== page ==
Samsung is reusing old Galaxy phones for medical exams


Samsung uses older Galaxy smartphones in conjunction with a special camera for mobile eye exams in developing and emerging countries. The leaked cell phones are not only used to take pictures, but are also supposed to analyze the photos in order to detect eye diseases. This means that medical examinations are much cheaper and easier to carry out than at an ophthalmologist.

According to Samsung, the Eyelike fundus camera together with the reused Galaxy smartphones already used in Vietnam, India, Morocco and Papua New Guinea. There, patients are examined with this diagnostic camera for diseases that can lead to blindness, including diabetic retinopathy, glaucoma and age-related macular degeneration.

EYELIKE fundus camera displays at Samsung Developer Conference 2019
(Image: Samsung)

While the attached camera lens can capture the fundus, the cell phone saves the images. According to Samsung, these are analyzed directly on the smartphone using artificial intelligence methods for an initial diagnosis. A connected app then suggests treatment methods.

According to the World Health Organization (WHO), at least 2.2 billion people have some form of visual impairment. Almost half of these cases were preventable or still need treatment. As part of the “Galaxy Upcycling Program” with reused smartphones, Samsung wants to address around one billion of these cases of visual impairment.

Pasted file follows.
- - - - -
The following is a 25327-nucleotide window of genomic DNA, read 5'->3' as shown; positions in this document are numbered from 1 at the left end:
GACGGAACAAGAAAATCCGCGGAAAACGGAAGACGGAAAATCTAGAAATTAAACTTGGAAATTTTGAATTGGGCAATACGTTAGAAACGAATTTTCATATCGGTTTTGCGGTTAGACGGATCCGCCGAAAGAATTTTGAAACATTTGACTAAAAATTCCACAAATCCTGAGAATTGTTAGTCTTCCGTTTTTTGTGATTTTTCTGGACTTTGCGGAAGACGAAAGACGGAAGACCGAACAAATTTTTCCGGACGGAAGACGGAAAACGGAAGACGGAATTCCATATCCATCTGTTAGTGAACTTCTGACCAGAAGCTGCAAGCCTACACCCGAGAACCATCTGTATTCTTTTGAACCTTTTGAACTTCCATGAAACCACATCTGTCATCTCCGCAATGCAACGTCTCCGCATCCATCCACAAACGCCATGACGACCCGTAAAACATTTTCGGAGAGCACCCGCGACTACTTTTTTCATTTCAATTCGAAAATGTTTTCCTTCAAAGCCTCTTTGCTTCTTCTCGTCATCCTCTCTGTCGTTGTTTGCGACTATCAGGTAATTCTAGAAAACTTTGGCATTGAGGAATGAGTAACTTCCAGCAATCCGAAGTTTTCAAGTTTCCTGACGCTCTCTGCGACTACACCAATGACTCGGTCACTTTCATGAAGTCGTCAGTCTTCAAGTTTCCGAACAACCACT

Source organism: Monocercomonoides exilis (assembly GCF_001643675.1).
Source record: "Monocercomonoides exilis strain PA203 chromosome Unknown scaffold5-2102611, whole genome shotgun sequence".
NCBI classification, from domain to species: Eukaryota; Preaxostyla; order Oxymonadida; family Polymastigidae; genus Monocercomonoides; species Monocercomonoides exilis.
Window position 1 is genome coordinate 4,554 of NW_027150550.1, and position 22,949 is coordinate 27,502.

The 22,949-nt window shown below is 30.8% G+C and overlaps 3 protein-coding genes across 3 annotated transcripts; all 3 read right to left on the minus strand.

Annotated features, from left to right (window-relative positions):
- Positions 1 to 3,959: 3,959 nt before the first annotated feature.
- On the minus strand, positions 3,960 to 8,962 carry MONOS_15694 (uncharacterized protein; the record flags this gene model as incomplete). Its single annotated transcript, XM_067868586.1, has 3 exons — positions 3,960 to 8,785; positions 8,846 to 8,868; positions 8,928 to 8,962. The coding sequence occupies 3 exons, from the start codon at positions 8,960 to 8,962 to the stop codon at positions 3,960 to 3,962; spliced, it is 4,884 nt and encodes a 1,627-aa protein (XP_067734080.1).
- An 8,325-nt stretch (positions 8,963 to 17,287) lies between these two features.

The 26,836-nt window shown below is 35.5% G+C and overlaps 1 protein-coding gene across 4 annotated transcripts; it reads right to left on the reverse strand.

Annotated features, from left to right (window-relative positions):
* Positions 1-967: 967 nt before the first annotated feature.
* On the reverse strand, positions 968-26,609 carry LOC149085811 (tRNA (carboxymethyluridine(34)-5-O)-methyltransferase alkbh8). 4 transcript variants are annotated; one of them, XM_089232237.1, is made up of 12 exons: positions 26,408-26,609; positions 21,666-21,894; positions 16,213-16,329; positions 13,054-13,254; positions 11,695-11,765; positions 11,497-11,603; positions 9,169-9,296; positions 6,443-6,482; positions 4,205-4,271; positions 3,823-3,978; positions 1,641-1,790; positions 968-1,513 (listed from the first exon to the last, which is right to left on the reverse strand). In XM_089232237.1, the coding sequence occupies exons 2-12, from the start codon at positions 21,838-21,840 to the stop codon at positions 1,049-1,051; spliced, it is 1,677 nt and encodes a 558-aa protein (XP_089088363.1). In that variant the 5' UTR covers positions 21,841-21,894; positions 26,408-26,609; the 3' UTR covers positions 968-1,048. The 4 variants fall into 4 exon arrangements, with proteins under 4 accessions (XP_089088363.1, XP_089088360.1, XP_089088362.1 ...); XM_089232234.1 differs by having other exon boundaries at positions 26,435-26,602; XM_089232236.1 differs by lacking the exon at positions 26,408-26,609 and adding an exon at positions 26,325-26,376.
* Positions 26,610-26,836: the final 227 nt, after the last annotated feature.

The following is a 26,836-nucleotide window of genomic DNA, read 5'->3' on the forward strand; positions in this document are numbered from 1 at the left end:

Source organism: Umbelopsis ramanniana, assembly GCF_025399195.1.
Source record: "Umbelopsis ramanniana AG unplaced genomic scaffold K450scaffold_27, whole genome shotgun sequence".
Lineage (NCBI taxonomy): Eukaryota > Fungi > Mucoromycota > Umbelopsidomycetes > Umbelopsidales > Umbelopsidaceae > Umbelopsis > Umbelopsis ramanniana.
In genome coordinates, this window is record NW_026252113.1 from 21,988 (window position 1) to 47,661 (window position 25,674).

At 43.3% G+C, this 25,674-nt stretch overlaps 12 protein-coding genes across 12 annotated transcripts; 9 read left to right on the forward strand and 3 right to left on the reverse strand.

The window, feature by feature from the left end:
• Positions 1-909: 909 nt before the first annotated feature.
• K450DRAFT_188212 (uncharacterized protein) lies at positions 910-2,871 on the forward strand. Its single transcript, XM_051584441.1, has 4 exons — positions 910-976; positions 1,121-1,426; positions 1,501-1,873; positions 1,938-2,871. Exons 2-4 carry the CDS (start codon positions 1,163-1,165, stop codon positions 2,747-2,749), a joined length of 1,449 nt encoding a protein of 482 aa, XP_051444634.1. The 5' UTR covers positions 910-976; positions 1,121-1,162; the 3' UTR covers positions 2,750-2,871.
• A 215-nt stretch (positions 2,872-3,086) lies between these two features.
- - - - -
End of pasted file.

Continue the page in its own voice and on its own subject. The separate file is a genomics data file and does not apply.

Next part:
That’s not new. At the beginning of 2019, the German Ophthalmological Society (DOG) declared that Eye exams with a modified cell phone camera can be carried out. Serious eye diseases should be recognized and treated early in this way. This should primarily benefit people in emerging and developing countries.

Use in Germany is also conceivable. The DOG explained that the great advantages of this method are the low acquisition costs for the devices and the high mobility. In nursing homes or rural areas, bedridden patients may find it easier to examine their eyes. According to the DOG, the recorded images should then be sent to an eye clinic for viewing and assessment.


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